While the political sides debate about issues of tax credits or education reform, we could create a new vision for the next 50 years.  Governor Perdue, quoted in the article, said of the people who created RTP:

You had leaders from the public and the private sector who could dream a bigger dream for North Carolina,” she says. “They had those audacious ideas for this state, and they put their money together and took some long-term risk. ...We transformed the economy around people with big, bold ideas

We need that same energy, vision and enthusiasm now.  Most of the people who were BORN when RTP was created are now approaching retirement.  The concept of a large research site was valuable at that time and place, but we may need a new vision for North Carolina, less focused on a geography and more focused on sparking a lot of new innovations.  Those innovation should come in the government setting, the academic setting and the business world.  North Carolina should be an incubator and a laboratory of innovation.

To give credit where it is due, other states have noticed the opportunity to use a vision and to spark innovation.  Colorado just launched its COIN (Colorado Innovation Network) and states like Rhode Island have programs like the Business Innovation Factory.  These states have managed to bring together enough critical mass, and to create a vision that reinforces the importance of innovation across the government, academics and business.  We can do the same.

North Carolina's future isn't a political football.  It isn't up to one side or the other.  It's time we all got behind a big new vision for the state.  RTP served a wonderful purpose, but today's innovation needs to be more distributed across the state, and more attuned to the virtual nature of business and society.  Our vision needs to reinforce innovation in government, to make it more effective and accountable.  It needs to focus on innovation in academic settings, from kindergarten to the collegiate level.  New methods of education and learning are unfolding.  We should be at the forefront. 

We have all the puzzle pieces in this state - a wealth of smart people, a diverse economy, excellent universities, good businesses and entrepreneurs.  We are well positioned geographically and have the size and heft to be a leader domestically.  We need to reclaim the leadership we once had, not just of the Southeast, but of the nation, and prepare ourselves to compete, and out-innovate other regions and yes other countries.  We no longer compete just with Virginia or Georgia, but with Finland and Qatar and China as well.  Our pace of change must at least match theirs, otherwise we are doomed to fall behind.

Read more here:
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posted by Jeffrey Phillips at 6:24 AM 0 comments

Friday, September 14, 2012

Why you can't multi-task innovation

We were talking shop at the water cooler this morning, reminiscing about recent innovation project work.  One of our consultants described a recent idea generation session he led.

In this session, the CEO kicked off the morning describing the need for big, new Blue Ocean ideas.  Ideas that would really "move the needle".  A very senior VP who reports to the CEO also noted the importance of innovation and big ideas.  Everyone on the project team nodded sagely and were very engaged.  Once the work started and the CEO and senior VP left the room, everyone pulled out their laptops and cell phones and started responding to emails and voice mails.  Several took calls while nominally in the idea generation setting.  By the end of the first day the original team of 15 had been reduced to 12, as several people disappeared and weren't seen again.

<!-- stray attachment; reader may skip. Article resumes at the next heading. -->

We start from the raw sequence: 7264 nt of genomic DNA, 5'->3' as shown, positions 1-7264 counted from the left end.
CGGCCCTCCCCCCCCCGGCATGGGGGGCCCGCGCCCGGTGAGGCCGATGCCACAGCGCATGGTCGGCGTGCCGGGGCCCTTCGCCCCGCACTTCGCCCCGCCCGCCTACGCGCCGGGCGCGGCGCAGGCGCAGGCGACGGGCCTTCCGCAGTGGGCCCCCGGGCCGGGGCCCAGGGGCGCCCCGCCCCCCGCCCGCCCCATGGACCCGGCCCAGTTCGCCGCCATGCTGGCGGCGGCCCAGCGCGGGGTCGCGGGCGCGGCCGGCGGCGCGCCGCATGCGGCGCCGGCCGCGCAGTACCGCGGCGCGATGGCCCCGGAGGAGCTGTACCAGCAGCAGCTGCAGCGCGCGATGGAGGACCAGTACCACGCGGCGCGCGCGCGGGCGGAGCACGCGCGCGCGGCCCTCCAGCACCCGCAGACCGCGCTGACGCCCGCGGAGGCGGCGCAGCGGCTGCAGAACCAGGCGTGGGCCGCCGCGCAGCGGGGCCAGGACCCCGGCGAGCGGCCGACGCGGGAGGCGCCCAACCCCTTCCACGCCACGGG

Every participant in the room acknowledged the importance of ideas that create compelling new products, but had an exceptionally difficult time being 'present' in the room to generate ideas or develop ideas more completely.  As team members drifted in, and out, of the room they had to be constantly reminded of the reason for the event and the best ideas that had been discussed while they were away.

The failure of multi-tasking

In your regular job, you may be an expert at handling multiple tasks simultaneously.  You may be able to talk to a vendor on the phone while simultaneously writing an email while sitting in a meeting.  You may have enough knowledge and awareness to do all of those things well.  I doubt that is true, but let's stipulate that it is.

When you are trying to innovate, especially when you are trying to create new ideas that are unique or different from what your organization normally does, you cannot multi-task, you cannot dilute your engagement or awareness.  You cannot attempt to concentrate on day to day, routine tasks at the same time you are trying to create interesting new insights and ideas.  Your brain doesn't work this way, and you will be pulled in the direction of your expertise and competence.  Which means you will revert to incremental ideas at best.

Real creative insights happen when you release what you know, your expertise and frameworks, and focus on expanding your thinking and considering broader possibilities.  That kind of engagement and thinking cannot happen while you are answering emails on your cell phone, or while you are engaged on a conference call.  You simply don't have the expertise to handle routine, day to day issues and engage in broad, disruptive thinking at the same time.  One of these activities will suffer, and it is always the idea generation that goes lacking.